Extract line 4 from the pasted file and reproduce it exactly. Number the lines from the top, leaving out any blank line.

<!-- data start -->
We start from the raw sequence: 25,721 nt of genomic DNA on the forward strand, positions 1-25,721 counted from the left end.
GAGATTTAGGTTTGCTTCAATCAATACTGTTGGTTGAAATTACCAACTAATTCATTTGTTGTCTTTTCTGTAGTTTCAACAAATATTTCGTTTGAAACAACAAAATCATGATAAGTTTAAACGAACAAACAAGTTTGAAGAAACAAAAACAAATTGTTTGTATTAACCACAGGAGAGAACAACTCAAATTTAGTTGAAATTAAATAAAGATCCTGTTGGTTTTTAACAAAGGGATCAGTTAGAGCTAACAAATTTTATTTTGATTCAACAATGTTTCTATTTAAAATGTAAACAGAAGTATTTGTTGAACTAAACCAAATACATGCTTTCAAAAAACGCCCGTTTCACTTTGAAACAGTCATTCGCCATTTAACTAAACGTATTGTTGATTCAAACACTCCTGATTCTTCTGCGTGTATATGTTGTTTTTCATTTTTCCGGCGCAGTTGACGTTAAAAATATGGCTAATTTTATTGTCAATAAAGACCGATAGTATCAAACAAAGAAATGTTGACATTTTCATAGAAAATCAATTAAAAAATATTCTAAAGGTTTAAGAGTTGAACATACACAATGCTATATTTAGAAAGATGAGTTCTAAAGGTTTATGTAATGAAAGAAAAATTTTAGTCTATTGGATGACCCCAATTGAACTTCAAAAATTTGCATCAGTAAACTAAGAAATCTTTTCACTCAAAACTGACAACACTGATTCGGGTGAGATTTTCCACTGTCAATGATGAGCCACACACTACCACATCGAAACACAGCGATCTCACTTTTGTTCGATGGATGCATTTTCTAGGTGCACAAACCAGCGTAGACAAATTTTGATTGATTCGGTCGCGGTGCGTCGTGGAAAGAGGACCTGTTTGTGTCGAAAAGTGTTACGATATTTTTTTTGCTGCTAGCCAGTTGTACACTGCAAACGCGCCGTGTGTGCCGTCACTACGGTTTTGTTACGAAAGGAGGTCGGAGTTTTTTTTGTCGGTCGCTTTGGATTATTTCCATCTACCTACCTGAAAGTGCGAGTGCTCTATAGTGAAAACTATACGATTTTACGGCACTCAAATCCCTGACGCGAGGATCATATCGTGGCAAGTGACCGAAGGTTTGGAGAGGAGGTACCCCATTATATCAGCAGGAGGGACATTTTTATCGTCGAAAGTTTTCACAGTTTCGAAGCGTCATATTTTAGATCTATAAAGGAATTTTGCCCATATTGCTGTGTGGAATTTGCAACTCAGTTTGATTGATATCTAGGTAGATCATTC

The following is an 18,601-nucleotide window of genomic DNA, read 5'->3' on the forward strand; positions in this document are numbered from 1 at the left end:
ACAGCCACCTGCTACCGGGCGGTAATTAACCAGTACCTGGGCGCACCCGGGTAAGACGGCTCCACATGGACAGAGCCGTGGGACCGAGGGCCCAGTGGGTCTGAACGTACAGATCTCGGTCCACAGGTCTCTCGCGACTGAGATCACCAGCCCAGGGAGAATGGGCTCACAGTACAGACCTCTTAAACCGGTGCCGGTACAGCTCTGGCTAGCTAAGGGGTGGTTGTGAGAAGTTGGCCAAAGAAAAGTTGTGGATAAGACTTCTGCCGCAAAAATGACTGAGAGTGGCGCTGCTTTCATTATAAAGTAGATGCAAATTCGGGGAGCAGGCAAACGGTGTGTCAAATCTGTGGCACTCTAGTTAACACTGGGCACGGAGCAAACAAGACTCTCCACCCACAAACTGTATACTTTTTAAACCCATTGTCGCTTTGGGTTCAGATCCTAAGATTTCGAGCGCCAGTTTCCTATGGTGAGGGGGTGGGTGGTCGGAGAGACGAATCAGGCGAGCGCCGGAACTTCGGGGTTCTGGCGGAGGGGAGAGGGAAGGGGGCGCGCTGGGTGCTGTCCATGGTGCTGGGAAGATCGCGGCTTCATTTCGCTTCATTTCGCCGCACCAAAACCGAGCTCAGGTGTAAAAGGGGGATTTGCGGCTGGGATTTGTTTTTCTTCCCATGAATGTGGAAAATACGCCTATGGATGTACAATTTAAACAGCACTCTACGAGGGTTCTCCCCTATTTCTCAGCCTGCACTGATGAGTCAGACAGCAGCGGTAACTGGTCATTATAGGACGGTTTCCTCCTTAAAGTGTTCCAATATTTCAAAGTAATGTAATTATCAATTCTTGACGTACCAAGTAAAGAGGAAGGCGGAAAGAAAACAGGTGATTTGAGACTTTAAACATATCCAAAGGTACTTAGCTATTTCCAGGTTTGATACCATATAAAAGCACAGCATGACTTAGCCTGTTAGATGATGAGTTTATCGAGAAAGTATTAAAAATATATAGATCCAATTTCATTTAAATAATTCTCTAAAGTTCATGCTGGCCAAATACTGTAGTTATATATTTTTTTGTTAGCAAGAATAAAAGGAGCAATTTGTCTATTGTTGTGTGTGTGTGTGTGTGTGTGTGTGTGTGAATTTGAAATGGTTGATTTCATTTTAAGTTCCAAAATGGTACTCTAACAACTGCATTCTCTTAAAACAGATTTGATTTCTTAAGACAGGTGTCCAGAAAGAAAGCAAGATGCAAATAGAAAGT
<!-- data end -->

ACAGCCACCTGCTACCGGGCGGTAATTAACCAGTACCTGGGCGCACCCGGGTAAGACGGCTCCACATGGACAGAGCCGTGGGACCGAGGGCCCAGTGGGTCTGAACGTACAGATCTCGGTCCACAGGTCTCTCGCGACTGAGATCACCAGCCCAGGGAGAATGGGCTCACAGTACAGACCTCTTAAACCGGTGCCGGTACAGCTCTGGCTAGCTAAGGGGTGGTTGTGAGAAGTTGGCCAAAGAAAAGTTGTGGATAAGACTTCTGCCGCAAAAATGACTGAGAGTGGCGCTGCTTTCATTATAAAGTAGATGCAAATTCGGGGAGCAGGCAAACGGTGTGTCAAATCTGTGGCACTCTAGTTAACACTGGGCACGGAGCAAACAAGACTCTCCACCCACAAACTGTATACTTTTTAAACCCATTGTCGCTTTGGGTTCAGATCCTAAGATTTCGAGCGCCAGTTTCCTATGGTGAGGGGGTGGGTGGTCGGAGAGACGAATCAGGCGAGCGCCGGAACTTCGGGGTTCTGGCGGAGGGGAGAGGGAAGGGGGCGCGCTGGGTGCTGTCCATGGTGCTGGGAAGATCGCGGCTTCATTTCGCTTCATTTCGCCGCACCAAAACCGAGCTCAGGTGTAAAAGGGGGATTTGCGGCTGGGATTTGTTTTTCTTCCCATGAATGTGGAAAATACGCCTATGGATGTACAATTTAAACAGCACTCTACGAGGGTTCTCCCCTATTTCTCAGCCTGCACTGATGAGTCAGACAGCAGCGGTAACTGGTCATTATAGGACGGTTTCCTCCTTAAAGTGTTCCAATATTTCAAAGTAATGTAATTATCAATTCTTGACGTACCAAGTAAAGAGGAAGGCGGAAAGAAAACAGGTGATTTGAGACTTTAAACATATCCAAAGGTACTTAGCTATTTCCAGGTTTGATACCATATAAAAGCACAGCATGACTTAGCCTGTTAGATGATGAGTTTATCGAGAAAGTATTAAAAATATATAGATCCAATTTCATTTAAATAATTCTCTAAAGTTCATGCTGGCCAAATACTGTAGTTATATATTTTTTTGTTAGCAAGAATAAAAGGAGCAATTTGTCTATTGTTGTGTGTGTGTGTGTGTGTGTGTGTGTGTGAATTTGAAATGGTTGATTTCATTTTAAGTTCCAAAATGGTACTCTAACAACTGCATTCTCTTAAAACAGATTTGATTTCTTAAGACAGGTGTCCAGAAAGAAAGCAAGATGCAAATAGAAAGT